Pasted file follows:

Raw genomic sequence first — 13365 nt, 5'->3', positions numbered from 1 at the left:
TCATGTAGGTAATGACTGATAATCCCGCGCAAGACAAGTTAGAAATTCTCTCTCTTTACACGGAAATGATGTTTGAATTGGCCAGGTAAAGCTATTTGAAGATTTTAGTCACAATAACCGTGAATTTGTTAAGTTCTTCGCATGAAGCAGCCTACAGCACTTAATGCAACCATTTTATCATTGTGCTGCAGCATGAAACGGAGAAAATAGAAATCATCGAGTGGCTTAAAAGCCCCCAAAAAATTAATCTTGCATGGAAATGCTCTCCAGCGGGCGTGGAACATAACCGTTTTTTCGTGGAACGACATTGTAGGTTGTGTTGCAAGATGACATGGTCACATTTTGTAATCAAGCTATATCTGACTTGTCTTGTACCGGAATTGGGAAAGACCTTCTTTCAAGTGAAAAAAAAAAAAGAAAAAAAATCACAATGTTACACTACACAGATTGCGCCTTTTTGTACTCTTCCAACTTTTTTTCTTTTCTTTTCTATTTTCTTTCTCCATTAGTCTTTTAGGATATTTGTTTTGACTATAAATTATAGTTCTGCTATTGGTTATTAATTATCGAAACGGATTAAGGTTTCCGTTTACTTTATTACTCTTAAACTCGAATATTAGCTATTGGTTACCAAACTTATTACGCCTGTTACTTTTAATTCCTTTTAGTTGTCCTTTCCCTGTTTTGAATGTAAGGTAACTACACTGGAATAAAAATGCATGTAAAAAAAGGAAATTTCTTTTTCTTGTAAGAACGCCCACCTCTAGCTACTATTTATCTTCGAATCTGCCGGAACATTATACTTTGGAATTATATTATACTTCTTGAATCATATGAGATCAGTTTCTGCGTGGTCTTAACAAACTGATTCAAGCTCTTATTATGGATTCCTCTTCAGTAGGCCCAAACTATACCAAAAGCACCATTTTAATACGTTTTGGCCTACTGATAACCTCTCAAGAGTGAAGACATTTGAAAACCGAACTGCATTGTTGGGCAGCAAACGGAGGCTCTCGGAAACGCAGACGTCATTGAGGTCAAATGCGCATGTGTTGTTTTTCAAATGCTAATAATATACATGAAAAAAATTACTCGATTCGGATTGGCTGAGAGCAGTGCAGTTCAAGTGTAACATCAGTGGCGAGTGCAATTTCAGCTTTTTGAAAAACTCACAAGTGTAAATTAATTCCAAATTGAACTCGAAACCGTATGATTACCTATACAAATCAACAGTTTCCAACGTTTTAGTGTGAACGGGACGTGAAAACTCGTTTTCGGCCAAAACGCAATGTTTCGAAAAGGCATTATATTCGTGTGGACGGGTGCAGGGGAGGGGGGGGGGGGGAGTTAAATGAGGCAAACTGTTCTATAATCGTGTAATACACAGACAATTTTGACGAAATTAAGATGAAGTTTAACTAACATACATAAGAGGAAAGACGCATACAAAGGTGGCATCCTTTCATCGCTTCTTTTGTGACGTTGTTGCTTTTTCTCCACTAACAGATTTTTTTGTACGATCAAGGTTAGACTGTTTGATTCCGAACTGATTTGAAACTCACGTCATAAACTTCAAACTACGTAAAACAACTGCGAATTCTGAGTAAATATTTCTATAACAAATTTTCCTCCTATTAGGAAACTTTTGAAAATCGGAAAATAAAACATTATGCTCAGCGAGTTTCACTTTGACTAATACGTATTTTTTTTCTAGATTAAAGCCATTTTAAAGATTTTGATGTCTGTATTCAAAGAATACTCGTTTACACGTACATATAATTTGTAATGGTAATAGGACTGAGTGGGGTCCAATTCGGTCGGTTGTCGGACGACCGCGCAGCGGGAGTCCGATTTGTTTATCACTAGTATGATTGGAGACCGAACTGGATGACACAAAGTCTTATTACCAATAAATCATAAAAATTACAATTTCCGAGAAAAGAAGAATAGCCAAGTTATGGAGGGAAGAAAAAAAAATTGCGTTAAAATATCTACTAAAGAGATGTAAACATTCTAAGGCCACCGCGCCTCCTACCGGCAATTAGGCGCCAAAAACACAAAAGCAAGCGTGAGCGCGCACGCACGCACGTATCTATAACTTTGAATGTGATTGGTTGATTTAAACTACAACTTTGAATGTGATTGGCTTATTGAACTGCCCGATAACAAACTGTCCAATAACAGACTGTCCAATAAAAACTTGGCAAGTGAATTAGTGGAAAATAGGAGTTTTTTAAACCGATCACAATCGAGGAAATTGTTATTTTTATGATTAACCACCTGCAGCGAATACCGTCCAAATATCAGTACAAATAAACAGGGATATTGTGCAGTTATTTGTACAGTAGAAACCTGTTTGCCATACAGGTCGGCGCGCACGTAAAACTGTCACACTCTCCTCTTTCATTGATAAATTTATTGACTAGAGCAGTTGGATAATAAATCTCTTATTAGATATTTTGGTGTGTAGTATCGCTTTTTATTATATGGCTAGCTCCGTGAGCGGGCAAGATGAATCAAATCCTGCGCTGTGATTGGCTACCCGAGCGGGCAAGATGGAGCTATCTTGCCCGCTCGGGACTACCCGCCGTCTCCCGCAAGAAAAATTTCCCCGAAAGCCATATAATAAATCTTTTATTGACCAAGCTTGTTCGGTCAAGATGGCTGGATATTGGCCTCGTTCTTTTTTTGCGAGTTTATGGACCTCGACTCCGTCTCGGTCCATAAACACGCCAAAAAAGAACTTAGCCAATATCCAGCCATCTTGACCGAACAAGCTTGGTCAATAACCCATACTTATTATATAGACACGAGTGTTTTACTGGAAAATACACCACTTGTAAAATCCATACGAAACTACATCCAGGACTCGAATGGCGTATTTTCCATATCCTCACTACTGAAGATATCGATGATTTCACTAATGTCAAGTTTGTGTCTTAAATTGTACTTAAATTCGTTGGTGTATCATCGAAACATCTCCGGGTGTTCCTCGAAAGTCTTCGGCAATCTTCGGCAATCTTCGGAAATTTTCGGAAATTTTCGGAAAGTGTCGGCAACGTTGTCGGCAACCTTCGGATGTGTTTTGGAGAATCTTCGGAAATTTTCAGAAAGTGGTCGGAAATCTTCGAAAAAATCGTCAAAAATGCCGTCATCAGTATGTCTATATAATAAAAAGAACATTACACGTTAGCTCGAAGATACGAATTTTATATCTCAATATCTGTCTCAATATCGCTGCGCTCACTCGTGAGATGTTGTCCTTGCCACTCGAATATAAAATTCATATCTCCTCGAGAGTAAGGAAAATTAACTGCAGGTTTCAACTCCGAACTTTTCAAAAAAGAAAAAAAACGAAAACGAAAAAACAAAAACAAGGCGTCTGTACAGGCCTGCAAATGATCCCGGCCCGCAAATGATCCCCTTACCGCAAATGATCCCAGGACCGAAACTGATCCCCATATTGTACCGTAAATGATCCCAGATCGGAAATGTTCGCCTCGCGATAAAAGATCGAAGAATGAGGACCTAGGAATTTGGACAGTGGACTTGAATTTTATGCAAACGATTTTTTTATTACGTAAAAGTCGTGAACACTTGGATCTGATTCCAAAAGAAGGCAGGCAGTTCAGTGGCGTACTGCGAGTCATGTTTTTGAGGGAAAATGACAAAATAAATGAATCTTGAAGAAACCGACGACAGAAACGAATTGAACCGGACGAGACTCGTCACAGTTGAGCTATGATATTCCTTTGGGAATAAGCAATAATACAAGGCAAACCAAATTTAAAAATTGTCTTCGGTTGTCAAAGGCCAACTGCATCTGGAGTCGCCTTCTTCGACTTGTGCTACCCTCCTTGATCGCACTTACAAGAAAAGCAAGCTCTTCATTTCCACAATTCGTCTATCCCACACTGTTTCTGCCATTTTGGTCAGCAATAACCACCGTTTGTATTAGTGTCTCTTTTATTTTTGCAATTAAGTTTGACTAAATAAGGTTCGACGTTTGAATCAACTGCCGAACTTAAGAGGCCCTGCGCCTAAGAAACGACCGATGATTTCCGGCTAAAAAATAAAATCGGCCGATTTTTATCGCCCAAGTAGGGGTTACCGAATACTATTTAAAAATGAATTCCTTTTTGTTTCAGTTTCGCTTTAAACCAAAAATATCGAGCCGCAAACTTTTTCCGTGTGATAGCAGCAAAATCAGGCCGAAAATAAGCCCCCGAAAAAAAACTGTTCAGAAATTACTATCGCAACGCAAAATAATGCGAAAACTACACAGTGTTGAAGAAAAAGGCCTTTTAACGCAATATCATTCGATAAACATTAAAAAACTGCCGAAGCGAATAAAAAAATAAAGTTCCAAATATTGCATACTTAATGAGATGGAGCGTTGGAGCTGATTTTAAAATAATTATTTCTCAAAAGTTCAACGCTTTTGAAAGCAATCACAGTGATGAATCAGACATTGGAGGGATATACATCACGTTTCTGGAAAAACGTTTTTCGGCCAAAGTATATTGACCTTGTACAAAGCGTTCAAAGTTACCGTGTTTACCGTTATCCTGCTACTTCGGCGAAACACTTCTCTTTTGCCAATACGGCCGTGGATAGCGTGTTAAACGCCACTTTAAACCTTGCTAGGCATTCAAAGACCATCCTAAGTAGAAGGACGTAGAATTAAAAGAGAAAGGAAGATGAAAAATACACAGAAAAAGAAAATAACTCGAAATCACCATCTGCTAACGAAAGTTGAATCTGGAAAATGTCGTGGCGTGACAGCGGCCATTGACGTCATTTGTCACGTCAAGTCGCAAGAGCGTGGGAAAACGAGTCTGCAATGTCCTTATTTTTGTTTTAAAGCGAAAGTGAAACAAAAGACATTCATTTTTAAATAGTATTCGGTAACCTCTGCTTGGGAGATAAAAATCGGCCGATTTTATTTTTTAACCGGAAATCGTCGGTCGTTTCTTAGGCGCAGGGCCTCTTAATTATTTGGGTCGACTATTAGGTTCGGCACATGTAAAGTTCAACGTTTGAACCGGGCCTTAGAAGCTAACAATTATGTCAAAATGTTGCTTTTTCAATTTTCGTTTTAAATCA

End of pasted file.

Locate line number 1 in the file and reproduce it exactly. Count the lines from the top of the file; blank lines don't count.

Raw genomic sequence first — 13365 nt, 5'->3', positions numbered from 1 at the left: